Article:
Who would get my father's inheritance? 4 Answers as of August 26, 2013

Recently my father passed away he left a lot behind such as cars, lands and houses but he didn't leave an inheritance letter. My mom was divorced from him and he had another child with another woman. He was never married to her but they did live together for 16 years. They attorney she is hiring since me and mom can’t afford one says that since he lived with her for so long technically it counts as marriage and she gets 50% of everything while me and my brother each get 25%. The attorney is charging 5,000 to start. Is this reasonable? It saddens me that so much of my dad’s work is going to someone he despised.

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Durham Jones & Pinegar | Erven Nelson
If your father and his 16 year companion were in a common law marriage state, she may be entitled to a spouse's share. If not in a common law state, she is probably entitled to nothing. You should get some legal help, even if by hiring a lawyer to represent you in exchange for a portion of what the lawyer can get for you, or through a legal aid society. Or, you could file a motion with the court for guidance.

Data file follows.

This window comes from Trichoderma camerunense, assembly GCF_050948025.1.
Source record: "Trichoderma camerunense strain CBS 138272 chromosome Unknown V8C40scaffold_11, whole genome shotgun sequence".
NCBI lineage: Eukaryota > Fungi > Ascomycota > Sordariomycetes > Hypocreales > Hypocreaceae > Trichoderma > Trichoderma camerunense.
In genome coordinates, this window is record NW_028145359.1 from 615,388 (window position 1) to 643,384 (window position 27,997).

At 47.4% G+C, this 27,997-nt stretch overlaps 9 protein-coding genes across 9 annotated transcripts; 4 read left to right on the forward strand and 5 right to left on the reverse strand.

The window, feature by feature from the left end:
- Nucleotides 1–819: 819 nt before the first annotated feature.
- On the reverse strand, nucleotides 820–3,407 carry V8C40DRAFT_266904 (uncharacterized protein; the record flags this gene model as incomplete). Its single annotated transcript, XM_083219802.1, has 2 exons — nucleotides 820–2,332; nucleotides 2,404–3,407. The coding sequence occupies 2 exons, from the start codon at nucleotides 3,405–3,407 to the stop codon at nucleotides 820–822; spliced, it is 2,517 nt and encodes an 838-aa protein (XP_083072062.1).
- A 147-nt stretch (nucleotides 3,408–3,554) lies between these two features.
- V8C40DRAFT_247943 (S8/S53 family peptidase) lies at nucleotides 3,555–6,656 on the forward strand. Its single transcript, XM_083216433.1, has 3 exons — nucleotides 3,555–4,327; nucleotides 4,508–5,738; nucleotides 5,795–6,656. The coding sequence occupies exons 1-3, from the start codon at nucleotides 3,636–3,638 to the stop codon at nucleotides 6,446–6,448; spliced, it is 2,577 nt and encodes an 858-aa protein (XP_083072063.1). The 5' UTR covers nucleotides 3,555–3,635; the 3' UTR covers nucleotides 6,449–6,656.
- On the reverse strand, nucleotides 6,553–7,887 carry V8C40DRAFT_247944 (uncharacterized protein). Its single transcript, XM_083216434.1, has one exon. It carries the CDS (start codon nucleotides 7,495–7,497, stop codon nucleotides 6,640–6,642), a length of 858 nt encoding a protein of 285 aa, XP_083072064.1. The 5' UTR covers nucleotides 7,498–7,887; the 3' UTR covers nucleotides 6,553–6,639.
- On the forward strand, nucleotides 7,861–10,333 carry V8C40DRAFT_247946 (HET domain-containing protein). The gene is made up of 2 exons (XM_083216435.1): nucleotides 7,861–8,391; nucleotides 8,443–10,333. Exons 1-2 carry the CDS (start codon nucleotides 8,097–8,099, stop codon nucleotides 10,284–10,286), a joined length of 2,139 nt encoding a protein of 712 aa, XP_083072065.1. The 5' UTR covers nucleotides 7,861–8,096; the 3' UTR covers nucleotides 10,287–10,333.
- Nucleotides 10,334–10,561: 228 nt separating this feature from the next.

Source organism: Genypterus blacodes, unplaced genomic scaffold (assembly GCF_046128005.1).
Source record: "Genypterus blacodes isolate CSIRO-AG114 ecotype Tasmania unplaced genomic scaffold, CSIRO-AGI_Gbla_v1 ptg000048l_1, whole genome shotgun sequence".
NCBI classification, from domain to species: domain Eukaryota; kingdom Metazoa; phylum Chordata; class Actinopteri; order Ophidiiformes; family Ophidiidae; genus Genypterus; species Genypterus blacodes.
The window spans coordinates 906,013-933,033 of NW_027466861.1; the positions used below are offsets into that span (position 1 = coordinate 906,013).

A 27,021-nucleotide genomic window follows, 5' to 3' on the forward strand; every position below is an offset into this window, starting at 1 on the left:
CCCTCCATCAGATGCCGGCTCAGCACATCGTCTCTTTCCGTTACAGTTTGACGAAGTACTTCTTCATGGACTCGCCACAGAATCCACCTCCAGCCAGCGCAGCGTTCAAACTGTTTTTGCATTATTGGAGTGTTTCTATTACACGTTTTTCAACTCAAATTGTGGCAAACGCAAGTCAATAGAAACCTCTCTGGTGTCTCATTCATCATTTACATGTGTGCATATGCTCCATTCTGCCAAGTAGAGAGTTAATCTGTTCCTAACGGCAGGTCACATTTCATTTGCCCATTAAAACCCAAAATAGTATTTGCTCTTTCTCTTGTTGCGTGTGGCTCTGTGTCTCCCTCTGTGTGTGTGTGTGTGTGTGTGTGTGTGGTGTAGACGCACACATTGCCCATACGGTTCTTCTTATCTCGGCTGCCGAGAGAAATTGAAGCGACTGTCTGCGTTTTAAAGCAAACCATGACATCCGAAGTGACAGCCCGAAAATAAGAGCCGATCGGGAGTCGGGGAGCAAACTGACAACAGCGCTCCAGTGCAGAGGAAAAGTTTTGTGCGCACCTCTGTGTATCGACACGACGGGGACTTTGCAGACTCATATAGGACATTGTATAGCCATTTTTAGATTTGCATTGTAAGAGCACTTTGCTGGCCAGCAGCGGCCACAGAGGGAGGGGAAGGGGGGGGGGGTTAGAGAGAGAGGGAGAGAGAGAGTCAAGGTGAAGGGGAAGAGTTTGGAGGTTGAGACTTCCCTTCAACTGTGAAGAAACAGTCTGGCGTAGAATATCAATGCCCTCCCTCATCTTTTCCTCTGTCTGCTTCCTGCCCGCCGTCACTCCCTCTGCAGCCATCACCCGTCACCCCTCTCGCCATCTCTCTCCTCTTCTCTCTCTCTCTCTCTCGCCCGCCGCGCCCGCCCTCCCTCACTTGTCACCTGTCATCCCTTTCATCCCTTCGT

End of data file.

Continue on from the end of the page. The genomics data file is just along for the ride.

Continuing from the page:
Answer Applies to: Nevada
Replied: 8/26/2013
Ronald Main & Associates | Tracian M. Laignel
The lawyer is going to try and say they were common law man and wife. In Oklahoma to prove common law marriage the couple must have held themselves out as husband and wife to the public and then did actions that would mean they thought of themselves as husband and wife. Some examples would be filing joint tax returns or having banking accounts in both of their names, etc.
Answer Applies to: Oklahoma
Replied: 8/23/2013
Janke Legal Consulting | Bruce C. Janke
Why is this question posted in the Foreclosure Defense section? What is an "inheritance letter"? Do you mean a will? Did your father die in California? California law does not recognize common law marriage, so the other woman has no inheritance rights no matter what her lawyer says. However, her child does. The woman's attorney will have to file a probate proceeding and the court will apportion the estate. The most likely outcome is an equal division among the children.
Answer Applies to: California
Replied: 8/23/2013
Danville Law Group | Scott Jordan
Just because they lived together does not make them married and there is no presumption of marriage. The attorney is arguing the Marvin Rule which has very limited application. If the property is his separate property, the rules the attorney stated would not apply. In any event, these matters will need to be argued before a Probate Judge and you should hire an attorney to be on your side.
Answer Applies to: California
Replied: 8/23/2013
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